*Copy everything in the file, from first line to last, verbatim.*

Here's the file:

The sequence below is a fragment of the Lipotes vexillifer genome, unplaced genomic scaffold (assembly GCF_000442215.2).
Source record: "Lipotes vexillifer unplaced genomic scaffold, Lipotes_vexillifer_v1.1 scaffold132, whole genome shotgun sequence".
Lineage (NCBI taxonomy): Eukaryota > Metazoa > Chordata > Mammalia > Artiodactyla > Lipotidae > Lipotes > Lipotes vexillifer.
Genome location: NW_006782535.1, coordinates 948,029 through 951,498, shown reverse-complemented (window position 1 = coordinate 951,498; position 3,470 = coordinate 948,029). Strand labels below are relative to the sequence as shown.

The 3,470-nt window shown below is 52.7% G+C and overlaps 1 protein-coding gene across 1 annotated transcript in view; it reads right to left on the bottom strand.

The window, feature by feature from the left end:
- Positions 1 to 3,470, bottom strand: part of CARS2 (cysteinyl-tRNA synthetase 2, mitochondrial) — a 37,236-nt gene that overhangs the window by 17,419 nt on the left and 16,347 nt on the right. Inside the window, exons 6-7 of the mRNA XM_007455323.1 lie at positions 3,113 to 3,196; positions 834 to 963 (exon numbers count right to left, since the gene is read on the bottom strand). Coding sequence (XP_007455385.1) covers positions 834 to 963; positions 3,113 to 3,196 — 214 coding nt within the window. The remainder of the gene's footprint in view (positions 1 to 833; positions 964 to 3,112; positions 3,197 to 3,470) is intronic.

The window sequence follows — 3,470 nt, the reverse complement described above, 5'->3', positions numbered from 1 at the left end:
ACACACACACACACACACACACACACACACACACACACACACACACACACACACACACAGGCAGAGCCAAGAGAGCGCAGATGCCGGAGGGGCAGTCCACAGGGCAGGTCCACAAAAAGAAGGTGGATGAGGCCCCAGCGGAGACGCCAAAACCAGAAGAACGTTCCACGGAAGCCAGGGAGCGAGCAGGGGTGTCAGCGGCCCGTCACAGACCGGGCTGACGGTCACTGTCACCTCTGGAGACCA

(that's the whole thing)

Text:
The sequence below is a fragment of the Lipotes vexillifer genome, unplaced genomic scaffold (assembly GCF_000442215.2).
Source record: "Lipotes vexillifer unplaced genomic scaffold, Lipotes_vexillifer_v1.1 scaffold132, whole genome shotgun sequence".
Lineage (NCBI taxonomy): Eukaryota > Metazoa > Chordata > Mammalia > Artiodactyla > Lipotidae > Lipotes > Lipotes vexillifer.
Genome location: NW_006782535.1, coordinates 948,029 through 951,498, shown reverse-complemented (window position 1 = coordinate 951,498; position 3,470 = coordinate 948,029). Strand labels below are relative to the sequence as shown.

The 3,470-nt window shown below is 52.7% G+C and overlaps 1 protein-coding gene across 1 annotated transcript in view; it reads right to left on the bottom strand.

The window, feature by feature from the left end:
- Positions 1 to 3,470, bottom strand: part of CARS2 (cysteinyl-tRNA synthetase 2, mitochondrial) — a 37,236-nt gene that overhangs the window by 17,419 nt on the left and 16,347 nt on the right. Inside the window, exons 6-7 of the mRNA XM_007455323.1 lie at positions 3,113 to 3,196; positions 834 to 963 (exon numbers count right to left, since the gene is read on the bottom strand). Coding sequence (XP_007455385.1) covers positions 834 to 963; positions 3,113 to 3,196 — 214 coding nt within the window. The remainder of the gene's footprint in view (positions 1 to 833; positions 964 to 3,112; positions 3,197 to 3,470) is intronic.

The window sequence follows — 3,470 nt, the reverse complement described above, 5'->3', positions numbered from 1 at the left end:
ACACACACACACACACACACACACACACACACACACACACACACACACACACACACACAGGCAGAGCCAAGAGAGCGCAGATGCCGGAGGGGCAGTCCACAGGGCAGGTCCACAAAAAGAAGGTGGATGAGGCCCCAGCGGAGACGCCAAAACCAGAAGAACGTTCCACGGAAGCCAGGGAGCGAGCAGGGGTGTCAGCGGCCCGTCACAGACCGGGCTGACGGTCACTGTCACCTCTGGAGACCA